This is a colloquial way to say “to eat”. The French will use it mostly between friends not even with their family members.
T’as de la bouffe dans ton frigo?
Do you have food in your fridge
French slang for I DON’T CARE
22 – Balec
This is an abbreviation of “je m’en bats les couilles” (also French slang) translated into English as “I hit my balls”. I would recommend you to use the abbreviation rather than the other one if you do not want to sound too rude.
Je m’en balec d’avoir une voiture.
I don’t care to have a car.
23 – OSEF
An acronym for “On S’En Fou” meaning “we don’t care”. You can say “je m’en fou” it simply means in English “I don’t care”.
OSEF de bien s’habiller pour cette soirée.
We don’t care to dress up for this party.
24 – Je me casse
It means I am getting out of the place but if I translated it directly into English it would give “I am breaking myself”, sounds weird right?
Ce soir je me casse à miniut.
Tonight I am going away at midnight.
French slang linked with SEDUCTION
25 – Canard
This is the French word for “duck”. It is by far my favorite French expression from this list. This is how a man for being too clingy with his girlfriend is called by his friends. This is the type of man that you cannot hang out with anymore and when he shows up, he goes home super early in order to not upset his girlfriend. There is a hilarious video on YouTube made by the Studio Bagel about this expression:
Vincent on le voit plus, c’est un vrai canard.
Vincent we don’t see him anymore, he’s a real clingy person.
26 – Choper (verb)
It means first to “catch” but it can mean to “make out”. For your information, there is the verlan version “pécho” that has the same significance.
Ils se sont chopés hier soir.
They made out yesterday night.
27 – Charo
This is an abbreviation of the word “charognard” in English is “scavenger”. The guy is everywhere and seduces everyone. This slang is also the nickname of the French football player Matuidi: Matuidi Charo. He is everywhere on the football field. The French rapper Niska gave him this nickname and since then he has celebrated when he goals, he imitates the vulture.
Rémi c’est un vrai charo en soirée !
Rémi is a real seducer during parties! (seducer in a bad way)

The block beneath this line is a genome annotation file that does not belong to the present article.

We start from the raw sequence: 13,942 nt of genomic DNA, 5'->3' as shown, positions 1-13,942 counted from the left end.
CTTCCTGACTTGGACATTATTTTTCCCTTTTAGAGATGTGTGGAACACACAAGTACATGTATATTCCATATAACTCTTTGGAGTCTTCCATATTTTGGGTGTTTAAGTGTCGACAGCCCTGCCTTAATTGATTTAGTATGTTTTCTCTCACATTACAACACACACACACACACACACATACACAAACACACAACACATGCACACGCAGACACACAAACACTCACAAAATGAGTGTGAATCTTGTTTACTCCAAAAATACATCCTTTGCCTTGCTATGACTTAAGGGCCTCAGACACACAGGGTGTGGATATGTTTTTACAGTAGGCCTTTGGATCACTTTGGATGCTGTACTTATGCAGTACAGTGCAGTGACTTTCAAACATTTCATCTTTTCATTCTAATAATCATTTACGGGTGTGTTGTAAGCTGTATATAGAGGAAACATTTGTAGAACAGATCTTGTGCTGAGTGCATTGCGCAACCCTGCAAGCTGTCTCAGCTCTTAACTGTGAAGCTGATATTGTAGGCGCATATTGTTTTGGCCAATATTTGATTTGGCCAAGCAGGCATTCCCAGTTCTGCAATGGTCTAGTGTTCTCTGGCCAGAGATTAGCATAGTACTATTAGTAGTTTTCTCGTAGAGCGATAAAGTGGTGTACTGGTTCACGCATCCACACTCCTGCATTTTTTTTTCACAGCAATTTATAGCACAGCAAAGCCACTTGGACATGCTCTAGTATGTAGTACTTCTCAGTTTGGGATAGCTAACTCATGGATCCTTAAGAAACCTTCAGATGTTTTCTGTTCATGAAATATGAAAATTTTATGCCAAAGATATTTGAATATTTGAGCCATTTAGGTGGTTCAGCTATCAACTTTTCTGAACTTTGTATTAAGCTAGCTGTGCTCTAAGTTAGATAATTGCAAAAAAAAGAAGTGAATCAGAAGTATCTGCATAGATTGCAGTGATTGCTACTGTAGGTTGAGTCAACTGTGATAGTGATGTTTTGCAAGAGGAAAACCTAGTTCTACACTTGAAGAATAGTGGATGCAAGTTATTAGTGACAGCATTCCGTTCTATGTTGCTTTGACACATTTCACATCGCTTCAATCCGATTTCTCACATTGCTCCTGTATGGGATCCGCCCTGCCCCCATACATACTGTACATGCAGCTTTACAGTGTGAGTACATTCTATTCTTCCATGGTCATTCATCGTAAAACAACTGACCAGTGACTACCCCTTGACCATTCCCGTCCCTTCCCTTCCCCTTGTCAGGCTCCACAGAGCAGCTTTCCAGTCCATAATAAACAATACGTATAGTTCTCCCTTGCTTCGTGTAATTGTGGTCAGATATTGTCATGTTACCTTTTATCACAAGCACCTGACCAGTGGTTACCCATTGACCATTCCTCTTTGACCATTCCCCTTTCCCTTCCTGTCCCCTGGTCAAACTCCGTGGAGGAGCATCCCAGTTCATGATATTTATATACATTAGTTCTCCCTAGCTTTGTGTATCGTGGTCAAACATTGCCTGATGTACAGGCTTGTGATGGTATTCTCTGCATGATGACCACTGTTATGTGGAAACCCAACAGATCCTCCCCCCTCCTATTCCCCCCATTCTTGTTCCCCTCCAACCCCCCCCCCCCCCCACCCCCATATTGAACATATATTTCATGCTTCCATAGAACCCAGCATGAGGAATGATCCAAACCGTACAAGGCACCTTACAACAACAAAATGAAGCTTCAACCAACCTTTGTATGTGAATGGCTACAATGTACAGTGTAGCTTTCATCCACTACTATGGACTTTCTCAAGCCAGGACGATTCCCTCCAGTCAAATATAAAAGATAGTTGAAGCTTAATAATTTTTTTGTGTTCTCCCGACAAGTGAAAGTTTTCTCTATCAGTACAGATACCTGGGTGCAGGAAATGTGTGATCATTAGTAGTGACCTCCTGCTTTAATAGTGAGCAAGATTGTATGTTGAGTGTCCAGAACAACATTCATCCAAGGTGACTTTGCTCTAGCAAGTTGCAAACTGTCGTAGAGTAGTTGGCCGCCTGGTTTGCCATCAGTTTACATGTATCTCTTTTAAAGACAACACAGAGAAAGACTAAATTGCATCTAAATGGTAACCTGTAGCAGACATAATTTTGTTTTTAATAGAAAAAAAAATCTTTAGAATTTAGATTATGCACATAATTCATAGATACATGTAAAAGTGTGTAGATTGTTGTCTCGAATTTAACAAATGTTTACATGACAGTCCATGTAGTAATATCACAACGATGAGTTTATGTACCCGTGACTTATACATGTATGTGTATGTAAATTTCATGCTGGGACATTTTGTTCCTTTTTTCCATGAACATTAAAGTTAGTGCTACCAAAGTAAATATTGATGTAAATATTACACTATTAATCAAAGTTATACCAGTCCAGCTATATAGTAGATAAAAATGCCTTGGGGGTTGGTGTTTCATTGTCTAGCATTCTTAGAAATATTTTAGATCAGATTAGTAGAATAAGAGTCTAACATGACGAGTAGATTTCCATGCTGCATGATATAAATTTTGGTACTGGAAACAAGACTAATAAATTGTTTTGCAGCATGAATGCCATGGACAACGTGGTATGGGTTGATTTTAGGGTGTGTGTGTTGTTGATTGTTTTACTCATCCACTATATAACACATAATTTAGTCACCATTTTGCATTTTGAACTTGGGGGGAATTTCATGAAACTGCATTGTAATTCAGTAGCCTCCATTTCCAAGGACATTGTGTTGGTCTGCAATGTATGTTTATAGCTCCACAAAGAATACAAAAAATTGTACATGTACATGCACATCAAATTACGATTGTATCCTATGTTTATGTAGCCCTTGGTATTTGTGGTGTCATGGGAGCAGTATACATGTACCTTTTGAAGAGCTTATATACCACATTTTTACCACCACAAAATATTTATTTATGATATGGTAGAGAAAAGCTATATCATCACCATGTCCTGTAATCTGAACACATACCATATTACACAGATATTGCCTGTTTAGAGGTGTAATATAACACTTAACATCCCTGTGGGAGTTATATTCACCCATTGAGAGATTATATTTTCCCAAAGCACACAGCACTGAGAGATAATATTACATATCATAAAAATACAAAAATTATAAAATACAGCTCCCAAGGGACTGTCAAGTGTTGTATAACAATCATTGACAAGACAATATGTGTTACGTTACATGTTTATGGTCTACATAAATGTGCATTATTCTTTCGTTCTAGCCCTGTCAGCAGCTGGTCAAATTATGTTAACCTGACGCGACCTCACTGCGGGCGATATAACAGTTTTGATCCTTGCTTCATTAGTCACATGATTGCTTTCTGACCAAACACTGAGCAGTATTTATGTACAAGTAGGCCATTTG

28 – Chiner (verb)
The first meaning is when you are looking for objects in a flea market, it was originally the signification of this word. Now, there is a second meaning when you are looking for someone in a bar or club. This is the same meaning except you are not looking for furniture but for a person. It can be used as a noun, for males it would be “chineur” and for females “chineuse”.
Ce mec c’est un vrai chineur.
This dude is a real seducer. (not so easy to translate)
French slang linked with LAME
29 – Cramé
There are four meanings of this French word. The first one means being burned. The second one means being tired. The third one means getting caught. The last one means something is lame. One synonym is “claqué”, it means lame, this slang can be used with adding “au sol” (on the ground), “c’est claqué au sol”.
J’étais cramé après mon match de basket.
I was so tired after this basketball game.
30 – À chier / Faire chier
Translated into English, it means “gives me the need to take a dump”. This is a nice way to express your feelings (sarcasm). You can use it when something or someone is annoying you a lot with “faire chier” or when it is really bad with “à chier”.
Ce jeu est à chier.
This game is so lame.
French slang linked with MONEY
31 – Thune
We see the appearance of the word at the beginning of the 17th century. Almsgiving was called “thune” in slang at that time. Nowadays besides the word thune, they are other slangs for money like “fric” and “blé”.